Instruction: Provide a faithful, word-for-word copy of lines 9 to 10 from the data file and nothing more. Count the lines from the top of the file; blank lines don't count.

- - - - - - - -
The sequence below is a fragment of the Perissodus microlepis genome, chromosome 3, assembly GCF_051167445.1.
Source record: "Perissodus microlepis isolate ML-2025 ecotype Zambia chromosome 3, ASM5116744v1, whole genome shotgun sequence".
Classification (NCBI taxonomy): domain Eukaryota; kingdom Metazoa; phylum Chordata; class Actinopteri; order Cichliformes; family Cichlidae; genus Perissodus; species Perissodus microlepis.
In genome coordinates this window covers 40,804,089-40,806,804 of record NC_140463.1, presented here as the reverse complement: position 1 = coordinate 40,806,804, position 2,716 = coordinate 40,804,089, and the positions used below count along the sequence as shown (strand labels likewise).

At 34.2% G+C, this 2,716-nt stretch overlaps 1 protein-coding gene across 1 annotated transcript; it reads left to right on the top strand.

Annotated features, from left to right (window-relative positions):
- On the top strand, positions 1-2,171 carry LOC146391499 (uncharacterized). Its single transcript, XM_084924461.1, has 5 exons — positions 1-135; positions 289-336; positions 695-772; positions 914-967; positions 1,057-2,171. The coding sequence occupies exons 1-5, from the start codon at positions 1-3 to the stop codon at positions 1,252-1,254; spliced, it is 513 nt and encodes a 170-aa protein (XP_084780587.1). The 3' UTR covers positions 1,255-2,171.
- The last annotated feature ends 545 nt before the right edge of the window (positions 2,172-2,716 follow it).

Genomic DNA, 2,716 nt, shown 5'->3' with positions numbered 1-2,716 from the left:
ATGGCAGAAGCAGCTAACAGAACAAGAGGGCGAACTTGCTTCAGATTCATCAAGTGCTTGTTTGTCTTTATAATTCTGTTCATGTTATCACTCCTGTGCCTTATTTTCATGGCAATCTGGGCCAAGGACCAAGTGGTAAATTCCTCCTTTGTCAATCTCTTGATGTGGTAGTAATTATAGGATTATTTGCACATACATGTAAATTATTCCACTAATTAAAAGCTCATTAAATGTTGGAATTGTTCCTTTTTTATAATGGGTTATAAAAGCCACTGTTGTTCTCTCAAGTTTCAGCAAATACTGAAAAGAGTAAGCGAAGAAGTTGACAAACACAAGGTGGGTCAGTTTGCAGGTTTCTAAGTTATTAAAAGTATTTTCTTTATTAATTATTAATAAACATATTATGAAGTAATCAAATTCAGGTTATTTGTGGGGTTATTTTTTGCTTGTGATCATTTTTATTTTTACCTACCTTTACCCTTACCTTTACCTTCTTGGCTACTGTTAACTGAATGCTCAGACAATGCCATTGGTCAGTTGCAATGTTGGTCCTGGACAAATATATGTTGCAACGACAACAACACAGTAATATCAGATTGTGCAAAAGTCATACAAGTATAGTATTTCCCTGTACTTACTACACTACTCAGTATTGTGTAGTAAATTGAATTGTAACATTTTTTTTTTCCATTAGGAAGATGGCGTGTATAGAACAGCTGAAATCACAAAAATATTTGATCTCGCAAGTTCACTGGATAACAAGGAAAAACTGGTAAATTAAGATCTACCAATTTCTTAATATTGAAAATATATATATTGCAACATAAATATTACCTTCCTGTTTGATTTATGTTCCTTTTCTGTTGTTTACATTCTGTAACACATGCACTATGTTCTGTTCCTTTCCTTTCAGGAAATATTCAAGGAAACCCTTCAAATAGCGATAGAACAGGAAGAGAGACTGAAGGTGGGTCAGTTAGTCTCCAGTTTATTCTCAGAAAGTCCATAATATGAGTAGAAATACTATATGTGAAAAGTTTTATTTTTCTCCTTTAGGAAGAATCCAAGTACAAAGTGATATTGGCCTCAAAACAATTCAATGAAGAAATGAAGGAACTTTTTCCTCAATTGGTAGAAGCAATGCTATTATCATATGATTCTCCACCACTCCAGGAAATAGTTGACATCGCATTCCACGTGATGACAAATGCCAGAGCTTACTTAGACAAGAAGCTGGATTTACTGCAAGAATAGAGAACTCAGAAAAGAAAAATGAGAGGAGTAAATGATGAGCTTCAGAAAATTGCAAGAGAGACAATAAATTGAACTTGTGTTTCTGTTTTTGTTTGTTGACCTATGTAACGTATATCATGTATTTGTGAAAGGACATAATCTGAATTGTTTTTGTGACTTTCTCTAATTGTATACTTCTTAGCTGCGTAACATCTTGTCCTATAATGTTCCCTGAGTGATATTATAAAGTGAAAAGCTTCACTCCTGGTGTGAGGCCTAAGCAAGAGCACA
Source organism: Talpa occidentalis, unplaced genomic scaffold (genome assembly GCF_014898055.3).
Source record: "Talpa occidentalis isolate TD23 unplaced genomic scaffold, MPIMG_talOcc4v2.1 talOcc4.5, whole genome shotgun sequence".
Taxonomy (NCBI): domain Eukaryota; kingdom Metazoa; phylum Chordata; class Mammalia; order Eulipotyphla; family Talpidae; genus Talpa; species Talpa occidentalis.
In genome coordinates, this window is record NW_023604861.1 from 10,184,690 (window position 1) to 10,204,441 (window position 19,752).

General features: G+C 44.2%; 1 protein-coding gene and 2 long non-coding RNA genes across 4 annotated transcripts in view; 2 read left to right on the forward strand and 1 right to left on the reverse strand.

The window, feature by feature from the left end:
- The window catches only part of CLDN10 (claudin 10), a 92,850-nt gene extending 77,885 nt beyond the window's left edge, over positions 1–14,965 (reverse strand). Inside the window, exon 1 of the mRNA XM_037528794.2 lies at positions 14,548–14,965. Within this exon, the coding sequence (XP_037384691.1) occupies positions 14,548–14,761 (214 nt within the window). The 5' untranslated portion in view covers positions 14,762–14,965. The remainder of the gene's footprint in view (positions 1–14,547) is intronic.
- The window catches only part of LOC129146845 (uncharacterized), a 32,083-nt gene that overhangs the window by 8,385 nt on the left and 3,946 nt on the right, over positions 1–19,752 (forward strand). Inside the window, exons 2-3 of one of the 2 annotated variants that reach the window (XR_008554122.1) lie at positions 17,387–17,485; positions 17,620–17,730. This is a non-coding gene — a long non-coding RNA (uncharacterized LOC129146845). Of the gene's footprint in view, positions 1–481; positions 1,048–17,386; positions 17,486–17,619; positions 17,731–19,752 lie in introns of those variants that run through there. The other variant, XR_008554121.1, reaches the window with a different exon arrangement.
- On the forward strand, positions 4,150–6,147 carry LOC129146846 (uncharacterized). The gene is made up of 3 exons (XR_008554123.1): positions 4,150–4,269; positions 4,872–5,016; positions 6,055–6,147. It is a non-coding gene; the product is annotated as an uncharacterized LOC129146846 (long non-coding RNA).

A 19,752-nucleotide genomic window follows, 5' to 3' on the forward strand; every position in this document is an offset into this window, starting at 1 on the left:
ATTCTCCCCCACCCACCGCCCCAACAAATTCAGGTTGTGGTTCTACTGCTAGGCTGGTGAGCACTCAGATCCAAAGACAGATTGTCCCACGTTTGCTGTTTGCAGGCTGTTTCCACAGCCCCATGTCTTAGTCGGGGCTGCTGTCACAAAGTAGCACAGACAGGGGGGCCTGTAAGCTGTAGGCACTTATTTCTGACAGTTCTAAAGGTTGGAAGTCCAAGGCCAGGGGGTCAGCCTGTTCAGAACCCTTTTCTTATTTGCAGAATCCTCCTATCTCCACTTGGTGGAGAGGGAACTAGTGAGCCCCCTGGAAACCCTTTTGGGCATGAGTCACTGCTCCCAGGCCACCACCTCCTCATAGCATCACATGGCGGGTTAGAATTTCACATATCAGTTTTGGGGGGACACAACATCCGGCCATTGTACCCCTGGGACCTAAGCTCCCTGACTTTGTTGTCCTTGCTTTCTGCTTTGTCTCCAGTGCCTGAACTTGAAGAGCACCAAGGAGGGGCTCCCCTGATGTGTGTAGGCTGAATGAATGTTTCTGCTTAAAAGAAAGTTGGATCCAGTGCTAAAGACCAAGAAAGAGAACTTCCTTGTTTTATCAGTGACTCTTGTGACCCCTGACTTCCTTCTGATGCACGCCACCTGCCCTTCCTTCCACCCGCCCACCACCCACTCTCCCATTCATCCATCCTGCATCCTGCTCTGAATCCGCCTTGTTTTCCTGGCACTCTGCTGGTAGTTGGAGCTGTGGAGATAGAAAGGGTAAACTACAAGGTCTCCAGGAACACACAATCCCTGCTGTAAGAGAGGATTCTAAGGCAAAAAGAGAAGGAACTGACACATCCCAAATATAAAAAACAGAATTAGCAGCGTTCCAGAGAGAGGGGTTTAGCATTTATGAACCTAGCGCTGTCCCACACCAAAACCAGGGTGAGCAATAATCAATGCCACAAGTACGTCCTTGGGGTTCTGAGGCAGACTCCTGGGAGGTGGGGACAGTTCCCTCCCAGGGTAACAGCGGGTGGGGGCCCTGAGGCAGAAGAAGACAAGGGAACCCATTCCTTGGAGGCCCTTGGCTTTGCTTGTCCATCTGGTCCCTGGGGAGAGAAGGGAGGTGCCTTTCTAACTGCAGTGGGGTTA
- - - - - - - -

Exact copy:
Genomic DNA, 2,716 nt, shown 5'->3' with positions numbered 1-2,716 from the left:
ATGGCAGAAGCAGCTAACAGAACAAGAGGGCGAACTTGCTTCAGATTCATCAAGTGCTTGTTTGTCTTTATAATTCTGTTCATGTTATCACTCCTGTGCCTTATTTTCATGGCAATCTGGGCCAAGGACCAAGTGGTAAATTCCTCCTTTGTCAATCTCTTGATGTGGTAGTAATTATAGGATTATTTGCACATACATGTAAATTATTCCACTAATTAAAAGCTCATTAAATGTTGGAATTGTTCCTTTTTTATAATGGGTTATAAAAGCCACTGTTGTTCTCTCAAGTTTCAGCAAATACTGAAAAGAGTAAGCGAAGAAGTTGACAAACACAAGGTGGGTCAGTTTGCAGGTTTCTAAGTTATTAAAAGTATTTTCTTTATTAATTATTAATAAACATATTATGAAGTAATCAAATTCAGGTTATTTGTGGGGTTATTTTTTGCTTGTGATCATTTTTATTTTTACCTACCTTTACCCTTACCTTTACCTTCTTGGCTACTGTTAACTGAATGCTCAGACAATGCCATTGGTCAGTTGCAATGTTGGTCCTGGACAAATATATGTTGCAACGACAACAACACAGTAATATCAGATTGTGCAAAAGTCATACAAGTATAGTATTTCCCTGTACTTACTACACTACTCAGTATTGTGTAGTAAATTGAATTGTAACATTTTTTTTTTCCATTAGGAAGATGGCGTGTATAGAACAGCTGAAATCACAAAAATATTTGATCTCGCAAGTTCACTGGATAACAAGGAAAAACTGGTAAATTAAGATCTACCAATTTCTTAATATTGAAAATATATATATTGCAACATAAATATTACCTTCCTGTTTGATTTATGTTCCTTTTCTGTTGTTTACATTCTGTAACACATGCACTATGTTCTGTTCCTTTCCTTTCAGGAAATATTCAAGGAAACCCTTCAAATAGCGATAGAACAGGAAGAGAGACTGAAGGTGGGTCAGTTAGTCTCCAGTTTATTCTCAGAAAGTCCATAATATGAGTAGAAATACTATATGTGAAAAGTTTTATTTTTCTCCTTTAGGAAGAATCCAAGTACAAAGTGATATTGGCCTCAAAACAATTCAATGAAGAAATGAAGGAACTTTTTCCTCAATTGGTAGAAGCAATGCTATTATCATATGATTCTCCACCACTCCAGGAAATAGTTGACATCGCATTCCACGTGATGACAAATGCCAGAGCTTACTTAGACAAGAAGCTGGATTTACTGCAAGAATAGAGAACTCAGAAAAGAAAAATGAGAGGAGTAAATGATGAGCTTCAGAAAATTGCAAGAGAGACAATAAATTGAACTTGTGTTTCTGTTTTTGTTTGTTGACCTATGTAACGTATATCATGTATTTGTGAAAGGACATAATCTGAATTGTTTTTGTGACTTTCTCTAATTGTATACTTCTTAGCTGCGTAACATCTTGTCCTATAATGTTCCCTGAGTGATATTATAAAGTGAAAAGCTTCACTCCTGGTGTGAGGCCTAAGCAAGAGCACA